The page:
Before we looks at this new networking feature of W2012 Hyper-V, lets look at what we have been using in Windows Server 2008/R2. Right now, if you create a VM, you give it one or more virtual network cards (vNICs). Each vNIC is connected to a virtual network (basically a virtual unmanaged switch) and each switch is connected to one physical NIC (pNIC) or NIC team in the host. Time for a visual:
Think about a typical physical rack server for a moment. When you connect it to a switch the port is a property of the switch, right? You can configure properties for that switch port like QoS, VLANs, etc. But if you move that server to another location, you need to configure a new switch port. That’s messy and time consuming.
In the above example, there is a switch port. But Microsoft anticipated the VM mobility issue and port configuration. Instead of the port being a property of the virtual network, it’s actually a property of the VM. Move the VM, you move the port, and you move the port settings. That’s clever; configure the switch port once and now it’s a matter of “where do you want your workload to run today?” with no configuration issues.
OK, now let’s do a few things:
- Stop calling it a virtual network and now call it a virtual switch.
- Now you have a manageable layer 2 network device.
- Introduce lots of new features for configuring ports and doing troubleshooting.
- Add certified 3rd-party extensibility.
We have different kinds of Virtual Switch like we did before:
- External – connected to a pNIC or NIC team in the host to allow VM comms on the physical network.
- Internal – Allows VMs to talk to each other on the virtual switch and with the host parent partition.
- Private – An isolated network where VMs can talk to each other on the same virtual switch.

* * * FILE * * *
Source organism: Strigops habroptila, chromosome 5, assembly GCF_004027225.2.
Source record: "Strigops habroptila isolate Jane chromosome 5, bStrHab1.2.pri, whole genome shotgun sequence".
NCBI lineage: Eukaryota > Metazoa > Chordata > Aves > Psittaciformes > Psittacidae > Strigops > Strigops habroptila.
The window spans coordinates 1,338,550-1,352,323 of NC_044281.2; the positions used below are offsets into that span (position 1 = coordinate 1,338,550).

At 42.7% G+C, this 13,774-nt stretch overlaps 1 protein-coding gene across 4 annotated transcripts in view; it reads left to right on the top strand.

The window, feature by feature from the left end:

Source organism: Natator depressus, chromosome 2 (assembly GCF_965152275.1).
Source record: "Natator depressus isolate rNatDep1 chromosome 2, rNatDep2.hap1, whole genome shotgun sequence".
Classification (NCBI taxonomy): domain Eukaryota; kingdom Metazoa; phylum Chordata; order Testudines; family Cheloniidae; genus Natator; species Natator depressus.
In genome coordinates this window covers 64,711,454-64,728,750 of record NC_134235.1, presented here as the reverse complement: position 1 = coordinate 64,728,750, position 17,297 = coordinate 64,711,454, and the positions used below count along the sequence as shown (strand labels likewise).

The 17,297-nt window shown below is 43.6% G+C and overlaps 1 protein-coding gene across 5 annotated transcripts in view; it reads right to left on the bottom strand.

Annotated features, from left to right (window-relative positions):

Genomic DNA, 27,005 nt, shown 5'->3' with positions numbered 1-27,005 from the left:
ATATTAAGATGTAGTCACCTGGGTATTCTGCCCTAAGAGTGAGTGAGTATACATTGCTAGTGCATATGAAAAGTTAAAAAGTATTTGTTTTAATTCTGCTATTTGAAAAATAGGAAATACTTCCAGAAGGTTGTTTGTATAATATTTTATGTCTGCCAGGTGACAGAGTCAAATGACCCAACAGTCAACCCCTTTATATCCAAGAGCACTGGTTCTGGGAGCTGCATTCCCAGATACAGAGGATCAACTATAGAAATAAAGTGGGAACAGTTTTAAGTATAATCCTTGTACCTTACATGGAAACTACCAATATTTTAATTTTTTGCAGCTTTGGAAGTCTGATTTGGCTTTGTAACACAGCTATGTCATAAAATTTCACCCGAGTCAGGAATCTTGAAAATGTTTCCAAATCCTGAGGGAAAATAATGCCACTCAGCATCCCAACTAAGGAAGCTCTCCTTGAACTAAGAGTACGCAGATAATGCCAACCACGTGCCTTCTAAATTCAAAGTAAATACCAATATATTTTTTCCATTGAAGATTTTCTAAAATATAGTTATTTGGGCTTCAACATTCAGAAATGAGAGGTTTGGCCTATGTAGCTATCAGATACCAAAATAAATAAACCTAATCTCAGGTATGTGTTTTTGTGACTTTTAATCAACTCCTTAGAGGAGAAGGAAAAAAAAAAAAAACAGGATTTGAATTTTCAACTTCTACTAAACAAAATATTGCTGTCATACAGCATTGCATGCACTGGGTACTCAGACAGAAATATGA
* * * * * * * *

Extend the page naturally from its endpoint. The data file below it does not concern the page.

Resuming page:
Although I’m focusing on the converged fabric side of things at the moment, the extensibility is significant. Companies like Cisco, NEC, Five9, and others have announced how they are adding functionality. NEC are adding their switch technology, Five9 are adding a virtual firewall, and Cisco have SR-IOV functionality and a Cisco Nexus 1000v that pretty much turns the Hyper-V Switch into a Cisco switch with all the manageability from their console. The subject of extensibility is a whole other set of posts.
With a virtual switch I can do something as basic as this:
It should look kind of familiar I’ve already posted about NIC teaming in Windows Server 2012. Let’s add a team!
With the above configuration, the VMs are now connected to both the NICs in the host. If one NIC dies, the team fails over and the VMs talk through the other NIC. Depending on you load distribution setting, your VMs may even use the aggregation of the bandwidth, e.g. 2 * 10 GbE to get 20 Gbps of bandwidth.
With NIC teaming, we have converged two NICs and used a single pipe for VM communications. We haven’t converged any fabrics just yet. There’s a lot more stuff with policies and connections that we can do with the Virtual Switch. There will be more posts on those topics soon, helping us get to the point where we can look at converging fabrics.